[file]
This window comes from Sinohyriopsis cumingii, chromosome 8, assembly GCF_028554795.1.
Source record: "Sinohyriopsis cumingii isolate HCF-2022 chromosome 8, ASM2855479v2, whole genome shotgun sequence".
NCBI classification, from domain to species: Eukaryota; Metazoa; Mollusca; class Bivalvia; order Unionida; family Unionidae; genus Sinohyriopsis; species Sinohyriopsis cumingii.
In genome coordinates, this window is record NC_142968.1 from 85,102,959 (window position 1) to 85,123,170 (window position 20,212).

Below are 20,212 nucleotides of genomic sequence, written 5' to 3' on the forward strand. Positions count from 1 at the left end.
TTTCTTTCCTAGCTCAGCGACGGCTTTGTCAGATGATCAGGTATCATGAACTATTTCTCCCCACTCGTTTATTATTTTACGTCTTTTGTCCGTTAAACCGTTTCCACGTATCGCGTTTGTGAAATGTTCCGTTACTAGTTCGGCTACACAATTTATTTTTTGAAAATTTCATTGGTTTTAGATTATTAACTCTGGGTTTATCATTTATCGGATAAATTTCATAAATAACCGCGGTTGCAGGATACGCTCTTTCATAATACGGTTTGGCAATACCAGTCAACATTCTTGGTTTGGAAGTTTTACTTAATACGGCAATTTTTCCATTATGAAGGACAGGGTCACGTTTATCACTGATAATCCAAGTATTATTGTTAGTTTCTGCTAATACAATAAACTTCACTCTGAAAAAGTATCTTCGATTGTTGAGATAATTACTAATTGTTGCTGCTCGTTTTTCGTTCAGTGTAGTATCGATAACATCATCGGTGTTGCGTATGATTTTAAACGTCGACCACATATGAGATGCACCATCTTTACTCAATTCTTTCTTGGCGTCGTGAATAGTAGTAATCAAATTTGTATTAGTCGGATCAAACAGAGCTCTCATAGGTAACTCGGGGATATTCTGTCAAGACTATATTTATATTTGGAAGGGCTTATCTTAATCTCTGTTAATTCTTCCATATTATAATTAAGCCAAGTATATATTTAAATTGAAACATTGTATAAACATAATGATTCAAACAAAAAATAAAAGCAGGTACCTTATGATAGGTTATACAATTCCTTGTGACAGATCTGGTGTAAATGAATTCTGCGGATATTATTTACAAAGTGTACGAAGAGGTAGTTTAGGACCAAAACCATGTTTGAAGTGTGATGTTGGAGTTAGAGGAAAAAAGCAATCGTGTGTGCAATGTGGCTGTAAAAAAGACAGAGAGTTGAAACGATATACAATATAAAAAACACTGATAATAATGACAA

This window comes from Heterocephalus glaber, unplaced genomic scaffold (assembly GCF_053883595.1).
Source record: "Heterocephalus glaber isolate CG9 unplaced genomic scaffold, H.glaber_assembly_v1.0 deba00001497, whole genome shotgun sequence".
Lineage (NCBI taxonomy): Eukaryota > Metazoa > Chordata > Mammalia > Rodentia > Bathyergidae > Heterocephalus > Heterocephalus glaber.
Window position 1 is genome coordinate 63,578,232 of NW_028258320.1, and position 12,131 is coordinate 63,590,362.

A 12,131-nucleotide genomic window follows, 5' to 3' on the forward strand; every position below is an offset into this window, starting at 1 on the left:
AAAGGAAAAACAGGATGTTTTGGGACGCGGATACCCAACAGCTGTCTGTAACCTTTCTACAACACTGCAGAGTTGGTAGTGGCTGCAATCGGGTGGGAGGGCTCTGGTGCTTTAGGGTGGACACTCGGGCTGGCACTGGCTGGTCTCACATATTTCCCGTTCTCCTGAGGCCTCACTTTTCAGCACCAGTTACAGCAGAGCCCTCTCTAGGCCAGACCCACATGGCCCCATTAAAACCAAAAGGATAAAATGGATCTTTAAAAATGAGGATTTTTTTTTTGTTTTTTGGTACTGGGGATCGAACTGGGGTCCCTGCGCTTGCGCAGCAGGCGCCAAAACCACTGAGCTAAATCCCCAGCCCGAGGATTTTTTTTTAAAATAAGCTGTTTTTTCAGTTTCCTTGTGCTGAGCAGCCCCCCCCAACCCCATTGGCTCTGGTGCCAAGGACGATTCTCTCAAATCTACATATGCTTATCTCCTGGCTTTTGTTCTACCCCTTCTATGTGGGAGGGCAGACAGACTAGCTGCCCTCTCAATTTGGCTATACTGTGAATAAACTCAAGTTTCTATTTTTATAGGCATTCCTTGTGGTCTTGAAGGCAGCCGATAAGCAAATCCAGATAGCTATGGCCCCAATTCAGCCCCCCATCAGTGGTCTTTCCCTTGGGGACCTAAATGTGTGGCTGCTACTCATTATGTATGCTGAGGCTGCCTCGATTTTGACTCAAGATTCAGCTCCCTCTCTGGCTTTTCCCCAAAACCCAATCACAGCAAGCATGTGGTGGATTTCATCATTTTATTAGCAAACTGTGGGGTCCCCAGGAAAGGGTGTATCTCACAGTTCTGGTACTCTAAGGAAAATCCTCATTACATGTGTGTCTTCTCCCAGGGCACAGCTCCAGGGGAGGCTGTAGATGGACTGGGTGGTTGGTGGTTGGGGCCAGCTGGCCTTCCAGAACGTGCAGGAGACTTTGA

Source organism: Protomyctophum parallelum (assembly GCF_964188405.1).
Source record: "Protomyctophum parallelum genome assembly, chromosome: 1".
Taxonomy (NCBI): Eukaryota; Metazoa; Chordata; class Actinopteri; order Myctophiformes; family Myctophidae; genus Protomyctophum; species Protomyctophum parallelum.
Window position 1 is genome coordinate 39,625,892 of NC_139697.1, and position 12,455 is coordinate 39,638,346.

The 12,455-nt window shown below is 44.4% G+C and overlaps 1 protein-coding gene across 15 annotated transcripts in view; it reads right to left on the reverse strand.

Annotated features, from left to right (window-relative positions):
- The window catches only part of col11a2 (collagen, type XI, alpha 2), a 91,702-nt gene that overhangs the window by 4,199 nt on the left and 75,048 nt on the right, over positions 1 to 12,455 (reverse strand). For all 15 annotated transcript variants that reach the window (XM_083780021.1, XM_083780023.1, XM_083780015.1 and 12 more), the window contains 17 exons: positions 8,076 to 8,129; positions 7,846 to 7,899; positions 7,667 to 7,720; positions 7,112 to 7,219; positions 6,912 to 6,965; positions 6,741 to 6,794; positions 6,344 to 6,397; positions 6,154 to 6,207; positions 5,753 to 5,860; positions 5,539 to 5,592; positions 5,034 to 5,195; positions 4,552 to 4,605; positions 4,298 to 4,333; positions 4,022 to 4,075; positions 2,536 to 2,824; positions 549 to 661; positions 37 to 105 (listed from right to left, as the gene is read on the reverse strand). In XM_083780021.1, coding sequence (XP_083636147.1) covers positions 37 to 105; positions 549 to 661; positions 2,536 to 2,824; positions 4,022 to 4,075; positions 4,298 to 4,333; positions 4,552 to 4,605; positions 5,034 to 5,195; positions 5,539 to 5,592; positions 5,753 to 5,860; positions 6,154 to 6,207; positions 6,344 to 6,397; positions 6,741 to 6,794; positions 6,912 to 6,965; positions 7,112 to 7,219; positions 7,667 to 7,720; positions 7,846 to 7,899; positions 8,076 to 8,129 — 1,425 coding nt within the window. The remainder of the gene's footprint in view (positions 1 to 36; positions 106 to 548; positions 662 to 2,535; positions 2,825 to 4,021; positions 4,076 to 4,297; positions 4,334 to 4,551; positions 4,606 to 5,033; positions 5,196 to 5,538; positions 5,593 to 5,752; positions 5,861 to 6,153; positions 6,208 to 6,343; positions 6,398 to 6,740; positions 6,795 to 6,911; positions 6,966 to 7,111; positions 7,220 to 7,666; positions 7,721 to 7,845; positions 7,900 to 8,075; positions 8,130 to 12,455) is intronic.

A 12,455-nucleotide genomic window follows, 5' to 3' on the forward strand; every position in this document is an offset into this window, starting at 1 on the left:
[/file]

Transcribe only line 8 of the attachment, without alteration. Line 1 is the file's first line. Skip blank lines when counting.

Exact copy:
Source record: "Heterocephalus glaber isolate CG9 unplaced genomic scaffold, H.glaber_assembly_v1.0 deba00001497, whole genome shotgun sequence".